JC Le Roux
The House of J.C. Le Roux is exclusively dedicated to the production of fine sparkling wines and is considered to be the leading house of sparkling wine in South Africa. Situated in the fertile Devon Valley, close to the historic and picturesque town of Stellenbosch, J.C. Le Roux is based in the Cape’s premier wine growing region.
Champagne (as it is known in France) or sparkling wine, was first created more than three centuries ago, and since that day its magic effervescent bubbles have been present at most celebratory events. Dom Perignon (the Franciscan monk) was credited with being the first one to make champagne, but some historians believe that champagne was first discovered by the English in the 17th century. In fact, in 1662 (30 years prior to Perignon's discovery) Christopher Merret wrote to the London Royal Society and described the method used by wine coopers of adding molasses and sugar to create a sparkling wine. The only problem was that the sediment in the champagne clouded the liquid, spoiling the overall effect.
It was only a century later that the innovative widow Cliquot devised a plan to remove the cloudiness. She had the ingenious idea of asking her servants to drill holes in her dining room table and placing the champagne bottles angled in these. The bottles were then rotated slightly each day, so that the sediment collected in the bottle necks after a period of time and could then be removed. The champagne was now crystal clear as we know it today. Although techniques and cellar craft have vastly improved over the years, this simple method devised by the French widow still forms the basis of the famous Méthode Champenoise, or Méthode Cap Classique (as it is known in South Africa).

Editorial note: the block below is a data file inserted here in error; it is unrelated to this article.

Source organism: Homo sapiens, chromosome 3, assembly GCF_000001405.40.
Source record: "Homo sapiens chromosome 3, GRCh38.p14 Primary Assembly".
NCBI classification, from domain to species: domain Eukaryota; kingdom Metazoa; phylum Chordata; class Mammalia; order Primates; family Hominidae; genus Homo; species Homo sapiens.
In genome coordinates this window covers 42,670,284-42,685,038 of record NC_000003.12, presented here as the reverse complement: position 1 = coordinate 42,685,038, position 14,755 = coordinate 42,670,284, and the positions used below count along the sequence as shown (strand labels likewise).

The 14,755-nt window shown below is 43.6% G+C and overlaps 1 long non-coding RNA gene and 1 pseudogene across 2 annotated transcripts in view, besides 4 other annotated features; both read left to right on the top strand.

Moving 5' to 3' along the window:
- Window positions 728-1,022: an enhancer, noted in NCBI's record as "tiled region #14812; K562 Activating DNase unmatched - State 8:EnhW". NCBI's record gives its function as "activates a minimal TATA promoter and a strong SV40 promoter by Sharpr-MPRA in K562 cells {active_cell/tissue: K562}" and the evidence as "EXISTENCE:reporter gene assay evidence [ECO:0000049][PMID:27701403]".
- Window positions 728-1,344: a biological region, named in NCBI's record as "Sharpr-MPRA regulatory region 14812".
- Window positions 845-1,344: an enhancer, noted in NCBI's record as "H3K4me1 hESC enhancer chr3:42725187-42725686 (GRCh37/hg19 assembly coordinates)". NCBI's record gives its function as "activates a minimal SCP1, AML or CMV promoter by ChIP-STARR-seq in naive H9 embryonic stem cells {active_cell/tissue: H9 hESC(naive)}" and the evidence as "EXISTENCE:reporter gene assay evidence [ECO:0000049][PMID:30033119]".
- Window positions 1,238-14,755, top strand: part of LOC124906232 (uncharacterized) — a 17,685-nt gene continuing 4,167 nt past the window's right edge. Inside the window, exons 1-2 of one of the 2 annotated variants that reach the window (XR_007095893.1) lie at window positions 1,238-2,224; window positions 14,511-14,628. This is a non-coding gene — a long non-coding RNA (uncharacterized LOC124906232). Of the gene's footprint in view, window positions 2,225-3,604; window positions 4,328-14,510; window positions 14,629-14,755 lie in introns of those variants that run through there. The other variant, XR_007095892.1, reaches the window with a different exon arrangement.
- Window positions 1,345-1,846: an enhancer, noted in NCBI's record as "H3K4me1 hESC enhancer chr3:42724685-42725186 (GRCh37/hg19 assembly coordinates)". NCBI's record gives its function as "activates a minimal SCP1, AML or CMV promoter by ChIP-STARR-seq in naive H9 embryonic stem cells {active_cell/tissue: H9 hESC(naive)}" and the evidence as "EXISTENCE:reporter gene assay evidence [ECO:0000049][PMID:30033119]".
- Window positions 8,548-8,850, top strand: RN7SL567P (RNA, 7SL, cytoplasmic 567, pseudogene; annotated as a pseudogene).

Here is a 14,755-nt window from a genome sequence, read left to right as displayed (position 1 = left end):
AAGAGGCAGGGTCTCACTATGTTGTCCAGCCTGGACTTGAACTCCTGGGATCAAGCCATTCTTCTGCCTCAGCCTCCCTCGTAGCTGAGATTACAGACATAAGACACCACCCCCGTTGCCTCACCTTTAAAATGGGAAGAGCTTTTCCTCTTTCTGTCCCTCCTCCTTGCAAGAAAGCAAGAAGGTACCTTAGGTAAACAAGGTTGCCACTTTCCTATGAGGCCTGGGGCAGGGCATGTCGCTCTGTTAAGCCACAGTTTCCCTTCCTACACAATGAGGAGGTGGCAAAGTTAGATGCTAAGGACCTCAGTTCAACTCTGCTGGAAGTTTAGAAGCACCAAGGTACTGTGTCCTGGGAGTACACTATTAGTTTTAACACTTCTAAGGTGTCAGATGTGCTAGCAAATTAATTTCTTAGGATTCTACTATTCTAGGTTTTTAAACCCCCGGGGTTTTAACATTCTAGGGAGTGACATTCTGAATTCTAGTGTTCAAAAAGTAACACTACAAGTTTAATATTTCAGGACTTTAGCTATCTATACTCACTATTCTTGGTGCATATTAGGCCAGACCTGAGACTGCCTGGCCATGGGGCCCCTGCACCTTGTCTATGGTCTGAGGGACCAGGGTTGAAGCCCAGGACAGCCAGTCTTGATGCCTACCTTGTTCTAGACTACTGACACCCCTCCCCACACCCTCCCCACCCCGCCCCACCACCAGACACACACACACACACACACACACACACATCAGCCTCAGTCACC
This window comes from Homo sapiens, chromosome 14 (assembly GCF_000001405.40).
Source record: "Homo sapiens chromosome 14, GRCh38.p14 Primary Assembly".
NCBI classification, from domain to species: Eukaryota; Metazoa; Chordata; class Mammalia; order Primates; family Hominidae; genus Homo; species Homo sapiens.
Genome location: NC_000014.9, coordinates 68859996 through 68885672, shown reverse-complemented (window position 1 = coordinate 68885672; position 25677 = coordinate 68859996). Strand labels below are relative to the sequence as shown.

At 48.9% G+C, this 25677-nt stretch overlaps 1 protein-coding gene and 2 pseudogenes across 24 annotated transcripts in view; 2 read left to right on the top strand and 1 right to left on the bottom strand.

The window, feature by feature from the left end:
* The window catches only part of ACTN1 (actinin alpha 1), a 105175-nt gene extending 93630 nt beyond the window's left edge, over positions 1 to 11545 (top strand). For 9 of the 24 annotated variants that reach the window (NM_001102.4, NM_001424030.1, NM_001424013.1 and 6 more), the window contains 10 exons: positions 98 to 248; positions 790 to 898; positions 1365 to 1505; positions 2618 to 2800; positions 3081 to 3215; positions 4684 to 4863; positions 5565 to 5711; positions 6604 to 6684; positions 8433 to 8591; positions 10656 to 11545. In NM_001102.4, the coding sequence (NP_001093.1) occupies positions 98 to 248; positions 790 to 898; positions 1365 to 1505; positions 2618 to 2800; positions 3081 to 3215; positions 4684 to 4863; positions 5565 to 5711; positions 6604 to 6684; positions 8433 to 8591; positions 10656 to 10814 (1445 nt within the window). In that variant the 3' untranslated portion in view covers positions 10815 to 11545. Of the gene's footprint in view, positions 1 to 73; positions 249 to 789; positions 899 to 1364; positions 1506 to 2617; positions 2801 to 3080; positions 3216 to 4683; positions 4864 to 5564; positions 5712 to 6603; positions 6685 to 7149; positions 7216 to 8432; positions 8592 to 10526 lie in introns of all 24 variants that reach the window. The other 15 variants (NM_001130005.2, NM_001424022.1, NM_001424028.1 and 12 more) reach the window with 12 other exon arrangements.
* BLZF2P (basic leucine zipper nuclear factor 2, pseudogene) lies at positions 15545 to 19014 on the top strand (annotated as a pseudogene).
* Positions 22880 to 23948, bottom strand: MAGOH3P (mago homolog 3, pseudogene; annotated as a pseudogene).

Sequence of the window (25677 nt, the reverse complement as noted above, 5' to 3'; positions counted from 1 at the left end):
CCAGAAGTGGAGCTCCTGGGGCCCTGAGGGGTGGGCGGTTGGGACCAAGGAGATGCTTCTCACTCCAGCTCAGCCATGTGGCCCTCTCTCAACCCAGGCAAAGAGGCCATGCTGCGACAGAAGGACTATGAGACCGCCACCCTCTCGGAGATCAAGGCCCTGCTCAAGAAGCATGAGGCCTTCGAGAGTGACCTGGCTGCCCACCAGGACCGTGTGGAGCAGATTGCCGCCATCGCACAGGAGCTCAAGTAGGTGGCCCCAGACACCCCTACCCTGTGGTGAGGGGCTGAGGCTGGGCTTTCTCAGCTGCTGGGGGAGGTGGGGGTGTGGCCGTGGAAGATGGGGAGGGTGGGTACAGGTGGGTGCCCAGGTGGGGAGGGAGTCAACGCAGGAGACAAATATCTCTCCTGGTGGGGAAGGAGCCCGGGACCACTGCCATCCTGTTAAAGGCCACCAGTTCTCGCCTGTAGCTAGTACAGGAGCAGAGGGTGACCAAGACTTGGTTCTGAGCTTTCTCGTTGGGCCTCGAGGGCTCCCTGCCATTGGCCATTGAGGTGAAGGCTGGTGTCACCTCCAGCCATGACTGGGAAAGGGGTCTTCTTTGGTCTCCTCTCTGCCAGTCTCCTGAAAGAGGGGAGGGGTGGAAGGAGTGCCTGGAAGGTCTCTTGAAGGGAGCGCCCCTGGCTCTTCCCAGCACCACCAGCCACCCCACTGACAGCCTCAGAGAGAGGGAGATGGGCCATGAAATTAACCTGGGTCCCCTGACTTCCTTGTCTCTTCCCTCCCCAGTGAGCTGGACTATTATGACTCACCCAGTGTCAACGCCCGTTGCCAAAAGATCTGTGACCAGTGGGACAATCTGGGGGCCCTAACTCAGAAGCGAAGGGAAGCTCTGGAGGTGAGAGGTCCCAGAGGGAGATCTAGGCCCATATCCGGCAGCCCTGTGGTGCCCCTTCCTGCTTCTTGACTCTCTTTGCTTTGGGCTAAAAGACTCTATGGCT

During France’s religious persecution, numerous French Huguenots had to flee to the Cape of Good Hope to begin a new life. No doubt, the Mediterranean climate and fertile valleys reminded them of their home that they had left behind. Their influence on life at the Cape was immense as they brought with them their expertise and considerable knowledge of viticulture. Amongst them was the prominent Huguenot, Jean le Roux, who arrived from Normandy in 1704 to settle in Stellenbosch. He decided to plant 8,000 vines in the Stellenbosch region and continued the fine tradition of viticulture in the Devon Valley.
Today, the J.C. Le Roux estate still remains on part of this historic farm and is testimony to the illustrious contribution made by this prominent family.